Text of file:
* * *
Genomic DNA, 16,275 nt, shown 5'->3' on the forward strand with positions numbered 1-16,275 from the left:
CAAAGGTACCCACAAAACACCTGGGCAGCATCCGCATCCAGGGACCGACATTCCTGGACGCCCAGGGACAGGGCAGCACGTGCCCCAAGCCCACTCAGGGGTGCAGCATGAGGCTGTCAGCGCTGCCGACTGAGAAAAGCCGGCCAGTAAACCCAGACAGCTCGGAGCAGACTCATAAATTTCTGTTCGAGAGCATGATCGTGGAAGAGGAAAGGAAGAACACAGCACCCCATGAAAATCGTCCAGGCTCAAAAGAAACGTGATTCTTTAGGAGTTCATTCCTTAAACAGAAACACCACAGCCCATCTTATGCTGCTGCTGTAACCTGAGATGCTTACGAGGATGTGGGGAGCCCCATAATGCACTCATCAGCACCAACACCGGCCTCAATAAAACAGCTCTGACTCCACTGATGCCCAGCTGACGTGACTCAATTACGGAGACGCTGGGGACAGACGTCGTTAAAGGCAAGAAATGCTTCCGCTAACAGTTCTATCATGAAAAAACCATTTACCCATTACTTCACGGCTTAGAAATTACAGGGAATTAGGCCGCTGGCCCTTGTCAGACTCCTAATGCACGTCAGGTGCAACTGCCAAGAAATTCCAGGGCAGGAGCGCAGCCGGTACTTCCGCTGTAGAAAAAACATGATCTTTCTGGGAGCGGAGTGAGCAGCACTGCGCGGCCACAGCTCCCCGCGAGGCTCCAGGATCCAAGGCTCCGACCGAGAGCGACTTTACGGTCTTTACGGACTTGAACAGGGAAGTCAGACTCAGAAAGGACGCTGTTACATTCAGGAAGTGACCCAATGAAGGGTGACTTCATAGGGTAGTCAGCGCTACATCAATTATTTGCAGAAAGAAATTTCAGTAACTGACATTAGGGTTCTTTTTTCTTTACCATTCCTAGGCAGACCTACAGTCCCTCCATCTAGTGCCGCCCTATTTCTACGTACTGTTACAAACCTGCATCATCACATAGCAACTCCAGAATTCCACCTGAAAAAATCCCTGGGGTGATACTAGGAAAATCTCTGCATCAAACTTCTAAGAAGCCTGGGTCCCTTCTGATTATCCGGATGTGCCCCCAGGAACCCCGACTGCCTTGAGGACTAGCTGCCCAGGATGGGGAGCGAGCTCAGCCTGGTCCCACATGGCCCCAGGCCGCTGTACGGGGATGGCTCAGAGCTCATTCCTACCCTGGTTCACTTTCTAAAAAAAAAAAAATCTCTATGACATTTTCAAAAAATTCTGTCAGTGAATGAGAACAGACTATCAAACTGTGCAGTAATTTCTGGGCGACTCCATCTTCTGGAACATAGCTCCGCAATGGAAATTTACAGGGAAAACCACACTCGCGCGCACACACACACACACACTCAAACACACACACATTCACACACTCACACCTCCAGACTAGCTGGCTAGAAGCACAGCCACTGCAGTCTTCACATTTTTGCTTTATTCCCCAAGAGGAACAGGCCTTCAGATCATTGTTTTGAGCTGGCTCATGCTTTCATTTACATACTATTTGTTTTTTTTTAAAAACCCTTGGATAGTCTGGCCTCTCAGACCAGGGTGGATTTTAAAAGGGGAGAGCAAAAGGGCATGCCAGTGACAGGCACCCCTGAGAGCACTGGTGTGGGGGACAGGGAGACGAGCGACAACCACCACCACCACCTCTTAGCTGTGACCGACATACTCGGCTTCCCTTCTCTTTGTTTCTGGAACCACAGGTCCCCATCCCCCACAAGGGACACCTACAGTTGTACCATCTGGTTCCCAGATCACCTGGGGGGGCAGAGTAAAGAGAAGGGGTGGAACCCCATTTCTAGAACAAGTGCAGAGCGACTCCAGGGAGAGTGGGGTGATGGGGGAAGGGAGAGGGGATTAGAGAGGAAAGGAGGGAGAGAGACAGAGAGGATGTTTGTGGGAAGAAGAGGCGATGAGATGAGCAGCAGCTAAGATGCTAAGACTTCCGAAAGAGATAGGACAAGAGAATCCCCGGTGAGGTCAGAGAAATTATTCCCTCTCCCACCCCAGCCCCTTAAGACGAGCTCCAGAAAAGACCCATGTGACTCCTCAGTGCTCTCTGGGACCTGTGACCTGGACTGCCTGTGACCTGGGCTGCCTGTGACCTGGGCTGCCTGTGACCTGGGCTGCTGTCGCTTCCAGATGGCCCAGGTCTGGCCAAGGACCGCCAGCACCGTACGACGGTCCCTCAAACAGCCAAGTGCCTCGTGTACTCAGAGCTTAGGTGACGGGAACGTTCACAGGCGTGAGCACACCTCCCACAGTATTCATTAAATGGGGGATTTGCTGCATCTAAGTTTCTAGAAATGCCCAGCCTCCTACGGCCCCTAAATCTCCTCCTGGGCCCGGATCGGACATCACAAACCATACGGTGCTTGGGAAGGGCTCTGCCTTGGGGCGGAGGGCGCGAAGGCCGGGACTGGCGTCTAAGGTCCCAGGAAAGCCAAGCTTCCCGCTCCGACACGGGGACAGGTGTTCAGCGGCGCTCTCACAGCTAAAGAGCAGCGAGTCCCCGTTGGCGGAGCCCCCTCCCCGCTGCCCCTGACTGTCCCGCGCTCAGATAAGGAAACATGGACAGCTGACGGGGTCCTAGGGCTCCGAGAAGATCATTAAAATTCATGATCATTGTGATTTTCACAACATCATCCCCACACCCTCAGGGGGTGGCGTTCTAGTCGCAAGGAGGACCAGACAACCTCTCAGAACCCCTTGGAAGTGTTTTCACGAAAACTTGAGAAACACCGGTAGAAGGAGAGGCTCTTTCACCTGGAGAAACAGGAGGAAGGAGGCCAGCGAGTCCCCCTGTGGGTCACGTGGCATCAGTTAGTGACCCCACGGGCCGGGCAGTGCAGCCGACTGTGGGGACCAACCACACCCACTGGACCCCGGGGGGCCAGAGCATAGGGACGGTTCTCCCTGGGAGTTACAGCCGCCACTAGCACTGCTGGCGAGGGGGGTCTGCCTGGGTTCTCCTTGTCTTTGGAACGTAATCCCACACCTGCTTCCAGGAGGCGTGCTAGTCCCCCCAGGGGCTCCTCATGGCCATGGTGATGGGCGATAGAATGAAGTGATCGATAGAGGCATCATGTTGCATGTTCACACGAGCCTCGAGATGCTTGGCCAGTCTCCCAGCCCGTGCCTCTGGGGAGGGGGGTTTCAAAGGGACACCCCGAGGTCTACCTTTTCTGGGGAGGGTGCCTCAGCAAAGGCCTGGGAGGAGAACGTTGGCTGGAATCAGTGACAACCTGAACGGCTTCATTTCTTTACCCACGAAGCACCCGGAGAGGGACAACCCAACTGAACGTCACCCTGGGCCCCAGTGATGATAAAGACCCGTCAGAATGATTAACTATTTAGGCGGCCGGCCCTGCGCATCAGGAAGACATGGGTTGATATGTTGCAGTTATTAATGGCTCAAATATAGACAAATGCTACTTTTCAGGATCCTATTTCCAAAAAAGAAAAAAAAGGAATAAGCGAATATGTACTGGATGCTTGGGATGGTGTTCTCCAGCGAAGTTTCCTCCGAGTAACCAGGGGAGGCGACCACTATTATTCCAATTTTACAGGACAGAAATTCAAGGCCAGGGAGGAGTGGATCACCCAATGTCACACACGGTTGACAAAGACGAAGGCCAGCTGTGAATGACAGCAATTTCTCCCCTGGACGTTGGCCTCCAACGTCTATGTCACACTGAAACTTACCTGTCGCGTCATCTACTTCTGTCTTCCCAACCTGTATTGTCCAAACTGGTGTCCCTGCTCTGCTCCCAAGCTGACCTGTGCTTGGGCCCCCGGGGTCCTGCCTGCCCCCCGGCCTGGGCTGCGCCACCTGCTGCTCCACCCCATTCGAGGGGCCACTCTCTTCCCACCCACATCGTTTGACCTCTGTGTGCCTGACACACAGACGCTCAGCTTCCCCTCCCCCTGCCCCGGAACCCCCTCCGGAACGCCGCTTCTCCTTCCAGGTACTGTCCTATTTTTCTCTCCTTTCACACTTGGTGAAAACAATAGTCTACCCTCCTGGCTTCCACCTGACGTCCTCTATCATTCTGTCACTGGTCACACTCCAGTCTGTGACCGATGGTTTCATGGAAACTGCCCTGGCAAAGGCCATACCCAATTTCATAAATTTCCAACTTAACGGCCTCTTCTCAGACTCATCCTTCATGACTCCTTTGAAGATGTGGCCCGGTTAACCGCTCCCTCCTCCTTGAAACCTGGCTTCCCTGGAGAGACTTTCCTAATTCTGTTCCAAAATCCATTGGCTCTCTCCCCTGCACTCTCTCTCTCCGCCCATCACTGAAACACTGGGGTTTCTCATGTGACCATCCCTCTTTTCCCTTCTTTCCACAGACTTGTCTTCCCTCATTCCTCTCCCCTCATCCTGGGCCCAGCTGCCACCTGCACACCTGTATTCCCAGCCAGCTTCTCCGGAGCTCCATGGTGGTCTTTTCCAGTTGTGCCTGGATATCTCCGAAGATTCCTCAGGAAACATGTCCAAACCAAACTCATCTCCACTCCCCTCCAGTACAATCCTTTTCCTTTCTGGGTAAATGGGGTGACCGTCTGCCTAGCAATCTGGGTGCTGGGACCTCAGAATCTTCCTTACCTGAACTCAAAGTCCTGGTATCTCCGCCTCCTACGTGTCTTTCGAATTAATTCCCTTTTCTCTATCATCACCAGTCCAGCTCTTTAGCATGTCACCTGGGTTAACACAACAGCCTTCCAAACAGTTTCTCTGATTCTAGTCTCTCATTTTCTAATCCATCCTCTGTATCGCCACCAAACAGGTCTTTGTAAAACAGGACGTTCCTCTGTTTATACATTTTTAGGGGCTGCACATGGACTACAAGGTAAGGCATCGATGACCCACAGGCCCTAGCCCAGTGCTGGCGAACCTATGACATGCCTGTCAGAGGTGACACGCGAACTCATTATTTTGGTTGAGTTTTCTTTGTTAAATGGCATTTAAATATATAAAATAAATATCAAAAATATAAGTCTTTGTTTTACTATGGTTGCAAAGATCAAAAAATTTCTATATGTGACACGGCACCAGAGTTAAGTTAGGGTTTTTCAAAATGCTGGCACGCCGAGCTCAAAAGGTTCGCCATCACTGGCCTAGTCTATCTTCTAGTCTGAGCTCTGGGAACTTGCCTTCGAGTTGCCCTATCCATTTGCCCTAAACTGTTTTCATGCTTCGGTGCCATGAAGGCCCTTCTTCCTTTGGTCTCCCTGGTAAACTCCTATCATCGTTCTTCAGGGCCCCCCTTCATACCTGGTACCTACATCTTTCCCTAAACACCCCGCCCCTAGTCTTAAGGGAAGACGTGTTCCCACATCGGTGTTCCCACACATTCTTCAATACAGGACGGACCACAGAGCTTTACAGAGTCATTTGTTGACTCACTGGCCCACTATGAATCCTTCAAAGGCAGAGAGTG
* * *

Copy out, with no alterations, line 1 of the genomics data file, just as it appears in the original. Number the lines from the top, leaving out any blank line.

Genomic DNA, 16,275 nt, shown 5'->3' on the forward strand with positions numbered 1-16,275 from the left: